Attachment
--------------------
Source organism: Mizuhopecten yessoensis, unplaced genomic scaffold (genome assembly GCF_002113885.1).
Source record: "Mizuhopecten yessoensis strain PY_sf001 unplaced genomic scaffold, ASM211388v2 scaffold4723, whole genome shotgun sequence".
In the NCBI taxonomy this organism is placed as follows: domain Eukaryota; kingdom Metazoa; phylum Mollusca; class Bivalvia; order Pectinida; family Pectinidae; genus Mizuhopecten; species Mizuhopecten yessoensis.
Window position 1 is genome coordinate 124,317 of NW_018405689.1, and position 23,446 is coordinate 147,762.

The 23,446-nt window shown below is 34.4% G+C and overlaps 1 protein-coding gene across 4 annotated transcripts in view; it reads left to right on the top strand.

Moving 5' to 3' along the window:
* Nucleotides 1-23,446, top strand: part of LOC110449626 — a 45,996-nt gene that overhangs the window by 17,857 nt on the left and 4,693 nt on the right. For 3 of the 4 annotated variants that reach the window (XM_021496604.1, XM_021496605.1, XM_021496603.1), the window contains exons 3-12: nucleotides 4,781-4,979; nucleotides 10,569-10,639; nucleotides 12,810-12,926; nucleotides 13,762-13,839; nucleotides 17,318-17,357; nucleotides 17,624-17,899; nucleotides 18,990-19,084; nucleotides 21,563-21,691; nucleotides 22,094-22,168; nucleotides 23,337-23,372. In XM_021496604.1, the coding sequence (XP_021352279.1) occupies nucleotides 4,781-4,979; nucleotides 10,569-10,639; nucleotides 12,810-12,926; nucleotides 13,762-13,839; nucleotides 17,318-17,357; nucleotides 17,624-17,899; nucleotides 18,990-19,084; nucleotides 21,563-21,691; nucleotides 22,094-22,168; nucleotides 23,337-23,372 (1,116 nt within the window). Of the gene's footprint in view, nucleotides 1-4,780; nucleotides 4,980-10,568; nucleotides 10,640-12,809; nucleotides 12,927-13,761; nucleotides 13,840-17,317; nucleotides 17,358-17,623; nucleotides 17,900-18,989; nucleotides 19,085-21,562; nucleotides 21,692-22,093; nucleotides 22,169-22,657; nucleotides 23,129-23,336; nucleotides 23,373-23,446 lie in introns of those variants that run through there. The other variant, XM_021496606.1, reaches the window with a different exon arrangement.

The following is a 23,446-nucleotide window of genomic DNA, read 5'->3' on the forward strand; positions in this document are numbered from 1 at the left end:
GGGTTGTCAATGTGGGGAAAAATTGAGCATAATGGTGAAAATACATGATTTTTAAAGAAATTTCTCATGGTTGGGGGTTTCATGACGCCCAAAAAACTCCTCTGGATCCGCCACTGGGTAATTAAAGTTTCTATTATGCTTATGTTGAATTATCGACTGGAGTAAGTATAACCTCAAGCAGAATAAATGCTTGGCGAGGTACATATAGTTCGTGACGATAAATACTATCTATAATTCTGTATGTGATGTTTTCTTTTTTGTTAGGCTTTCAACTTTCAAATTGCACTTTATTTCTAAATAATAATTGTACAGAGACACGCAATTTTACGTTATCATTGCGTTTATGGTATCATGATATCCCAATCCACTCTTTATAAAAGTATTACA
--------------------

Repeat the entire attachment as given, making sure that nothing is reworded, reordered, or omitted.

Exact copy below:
Source organism: Mizuhopecten yessoensis, unplaced genomic scaffold (genome assembly GCF_002113885.1).
Source record: "Mizuhopecten yessoensis strain PY_sf001 unplaced genomic scaffold, ASM211388v2 scaffold4723, whole genome shotgun sequence".
In the NCBI taxonomy this organism is placed as follows: domain Eukaryota; kingdom Metazoa; phylum Mollusca; class Bivalvia; order Pectinida; family Pectinidae; genus Mizuhopecten; species Mizuhopecten yessoensis.
Window position 1 is genome coordinate 124,317 of NW_018405689.1, and position 23,446 is coordinate 147,762.

The 23,446-nt window shown below is 34.4% G+C and overlaps 1 protein-coding gene across 4 annotated transcripts in view; it reads left to right on the top strand.

Moving 5' to 3' along the window:
* Nucleotides 1-23,446, top strand: part of LOC110449626 — a 45,996-nt gene that overhangs the window by 17,857 nt on the left and 4,693 nt on the right. For 3 of the 4 annotated variants that reach the window (XM_021496604.1, XM_021496605.1, XM_021496603.1), the window contains exons 3-12: nucleotides 4,781-4,979; nucleotides 10,569-10,639; nucleotides 12,810-12,926; nucleotides 13,762-13,839; nucleotides 17,318-17,357; nucleotides 17,624-17,899; nucleotides 18,990-19,084; nucleotides 21,563-21,691; nucleotides 22,094-22,168; nucleotides 23,337-23,372. In XM_021496604.1, the coding sequence (XP_021352279.1) occupies nucleotides 4,781-4,979; nucleotides 10,569-10,639; nucleotides 12,810-12,926; nucleotides 13,762-13,839; nucleotides 17,318-17,357; nucleotides 17,624-17,899; nucleotides 18,990-19,084; nucleotides 21,563-21,691; nucleotides 22,094-22,168; nucleotides 23,337-23,372 (1,116 nt within the window). Of the gene's footprint in view, nucleotides 1-4,780; nucleotides 4,980-10,568; nucleotides 10,640-12,809; nucleotides 12,927-13,761; nucleotides 13,840-17,317; nucleotides 17,358-17,623; nucleotides 17,900-18,989; nucleotides 19,085-21,562; nucleotides 21,692-22,093; nucleotides 22,169-22,657; nucleotides 23,129-23,336; nucleotides 23,373-23,446 lie in introns of those variants that run through there. The other variant, XM_021496606.1, reaches the window with a different exon arrangement.

The following is a 23,446-nucleotide window of genomic DNA, read 5'->3' on the forward strand; positions in this document are numbered from 1 at the left end:
GGGTTGTCAATGTGGGGAAAAATTGAGCATAATGGTGAAAATACATGATTTTTAAAGAAATTTCTCATGGTTGGGGGTTTCATGACGCCCAAAAAACTCCTCTGGATCCGCCACTGGGTAATTAAAGTTTCTATTATGCTTATGTTGAATTATCGACTGGAGTAAGTATAACCTCAAGCAGAATAAATGCTTGGCGAGGTACATATAGTTCGTGACGATAAATACTATCTATAATTCTGTATGTGATGTTTTCTTTTTTGTTAGGCTTTCAACTTTCAAATTGCACTTTATTTCTAAATAATAATTGTACAGAGACACGCAATTTTACGTTATCATTGCGTTTATGGTATCATGATATCCCAATCCACTCTTTATAAAAGTATTACA